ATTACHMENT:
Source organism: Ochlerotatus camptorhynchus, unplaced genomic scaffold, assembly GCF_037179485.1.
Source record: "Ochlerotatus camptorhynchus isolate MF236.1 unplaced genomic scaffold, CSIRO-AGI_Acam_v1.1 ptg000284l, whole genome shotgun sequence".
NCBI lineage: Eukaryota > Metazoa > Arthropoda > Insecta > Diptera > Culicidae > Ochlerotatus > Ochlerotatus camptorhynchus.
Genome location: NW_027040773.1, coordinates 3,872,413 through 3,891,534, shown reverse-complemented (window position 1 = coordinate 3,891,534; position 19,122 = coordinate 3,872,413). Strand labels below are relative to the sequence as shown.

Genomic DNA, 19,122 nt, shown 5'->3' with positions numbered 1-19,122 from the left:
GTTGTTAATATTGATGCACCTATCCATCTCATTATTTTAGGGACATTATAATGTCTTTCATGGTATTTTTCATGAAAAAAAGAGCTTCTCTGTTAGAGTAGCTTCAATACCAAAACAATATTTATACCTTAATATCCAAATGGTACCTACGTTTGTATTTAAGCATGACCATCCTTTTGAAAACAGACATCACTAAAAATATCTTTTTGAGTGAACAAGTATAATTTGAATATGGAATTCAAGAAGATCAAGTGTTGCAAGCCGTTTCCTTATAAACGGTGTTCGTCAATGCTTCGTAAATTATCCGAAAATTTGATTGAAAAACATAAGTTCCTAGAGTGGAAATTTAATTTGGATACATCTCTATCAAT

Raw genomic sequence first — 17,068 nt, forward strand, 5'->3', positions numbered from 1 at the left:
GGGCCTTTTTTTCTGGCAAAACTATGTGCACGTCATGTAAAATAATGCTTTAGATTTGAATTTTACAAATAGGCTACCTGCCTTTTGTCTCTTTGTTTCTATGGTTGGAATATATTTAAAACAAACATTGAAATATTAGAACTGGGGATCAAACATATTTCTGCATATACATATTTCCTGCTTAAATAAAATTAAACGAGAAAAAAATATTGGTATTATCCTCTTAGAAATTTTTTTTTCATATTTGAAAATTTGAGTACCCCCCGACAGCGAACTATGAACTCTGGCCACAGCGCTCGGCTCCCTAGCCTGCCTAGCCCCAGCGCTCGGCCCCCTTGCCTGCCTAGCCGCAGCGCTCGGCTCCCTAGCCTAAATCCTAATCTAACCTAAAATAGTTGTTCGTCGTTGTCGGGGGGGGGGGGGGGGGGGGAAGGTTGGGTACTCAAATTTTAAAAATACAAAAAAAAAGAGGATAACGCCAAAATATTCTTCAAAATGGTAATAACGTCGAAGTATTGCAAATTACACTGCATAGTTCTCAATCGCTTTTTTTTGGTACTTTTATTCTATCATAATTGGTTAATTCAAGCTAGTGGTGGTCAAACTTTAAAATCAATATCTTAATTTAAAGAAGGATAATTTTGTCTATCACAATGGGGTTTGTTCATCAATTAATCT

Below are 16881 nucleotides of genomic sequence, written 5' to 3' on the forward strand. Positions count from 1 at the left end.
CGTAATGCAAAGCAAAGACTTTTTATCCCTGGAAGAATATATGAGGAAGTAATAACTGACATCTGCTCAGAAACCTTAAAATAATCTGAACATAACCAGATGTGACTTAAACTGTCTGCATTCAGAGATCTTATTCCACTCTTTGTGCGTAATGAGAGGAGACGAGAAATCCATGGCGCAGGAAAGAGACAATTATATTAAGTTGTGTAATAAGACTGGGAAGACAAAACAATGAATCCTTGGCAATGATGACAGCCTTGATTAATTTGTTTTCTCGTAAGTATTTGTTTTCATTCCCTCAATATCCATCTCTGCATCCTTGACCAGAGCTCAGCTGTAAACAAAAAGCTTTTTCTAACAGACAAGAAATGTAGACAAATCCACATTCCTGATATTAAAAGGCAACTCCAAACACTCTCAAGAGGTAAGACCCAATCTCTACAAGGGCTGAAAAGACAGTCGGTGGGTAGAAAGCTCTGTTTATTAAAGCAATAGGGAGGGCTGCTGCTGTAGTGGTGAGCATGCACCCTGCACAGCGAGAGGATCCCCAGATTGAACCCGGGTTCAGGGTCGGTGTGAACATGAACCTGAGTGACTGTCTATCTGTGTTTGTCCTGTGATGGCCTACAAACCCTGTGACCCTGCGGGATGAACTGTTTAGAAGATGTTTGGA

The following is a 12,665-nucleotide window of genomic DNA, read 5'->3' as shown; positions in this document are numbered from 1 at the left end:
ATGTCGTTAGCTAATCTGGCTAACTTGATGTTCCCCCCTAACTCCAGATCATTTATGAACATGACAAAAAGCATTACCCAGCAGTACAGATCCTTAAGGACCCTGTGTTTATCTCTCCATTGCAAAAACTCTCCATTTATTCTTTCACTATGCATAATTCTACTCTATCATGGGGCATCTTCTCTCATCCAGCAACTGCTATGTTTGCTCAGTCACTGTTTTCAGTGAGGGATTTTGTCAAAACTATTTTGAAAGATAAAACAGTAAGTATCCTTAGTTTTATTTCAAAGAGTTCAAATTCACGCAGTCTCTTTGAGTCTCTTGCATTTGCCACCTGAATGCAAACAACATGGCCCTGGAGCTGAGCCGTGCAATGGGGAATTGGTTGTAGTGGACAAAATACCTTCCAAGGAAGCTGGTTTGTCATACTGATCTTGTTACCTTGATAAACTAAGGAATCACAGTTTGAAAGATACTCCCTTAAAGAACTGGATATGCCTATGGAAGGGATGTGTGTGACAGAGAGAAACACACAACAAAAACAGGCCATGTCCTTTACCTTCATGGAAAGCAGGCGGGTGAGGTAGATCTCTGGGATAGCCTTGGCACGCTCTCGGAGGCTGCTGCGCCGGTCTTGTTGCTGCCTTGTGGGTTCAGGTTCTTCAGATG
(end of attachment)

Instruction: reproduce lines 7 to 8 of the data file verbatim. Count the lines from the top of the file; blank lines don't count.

Raw genomic sequence first — 17,068 nt, forward strand, 5'->3', positions numbered from 1 at the left:
GGGCCTTTTTTTCTGGCAAAACTATGTGCACGTCATGTAAAATAATGCTTTAGATTTGAATTTTACAAATAGGCTACCTGCCTTTTGTCTCTTTGTTTCTATGGTTGGAATATATTTAAAACAAACATTGAAATATTAGAACTGGGGATCAAACATATTTCTGCATATACATATTTCCTGCTTAAATAAAATTAAACGAGAAAAAAATATTGGTATTATCCTCTTAGAAATTTTTTTTTCATATTTGAAAATTTGAGTACCCCCCGACAGCGAACTATGAACTCTGGCCACAGCGCTCGGCTCCCTAGCCTGCCTAGCCCCAGCGCTCGGCCCCCTTGCCTGCCTAGCCGCAGCGCTCGGCTCCCTAGCCTAAATCCTAATCTAACCTAAAATAGTTGTTCGTCGTTGTCGGGGGGGGGGGGGGGGGGGGAAGGTTGGGTACTCAAATTTTAAAAATACAAAAAAAAAGAGGATAACGCCAAAATATTCTTCAAAATGGTAATAACGTCGAAGTATTGCAAATTACACTGCATAGTTCTCAATCGCTTTTTTTTGGTACTTTTATTCTATCATAATTGGTTAATTCAAGCTAGTGGTGGTCAAACTTTAAAATCAATATCTTAATTTAAAGAAGGATAATTTTGTCTATCACAATGGGGTTTGTTCATCAATTAATCT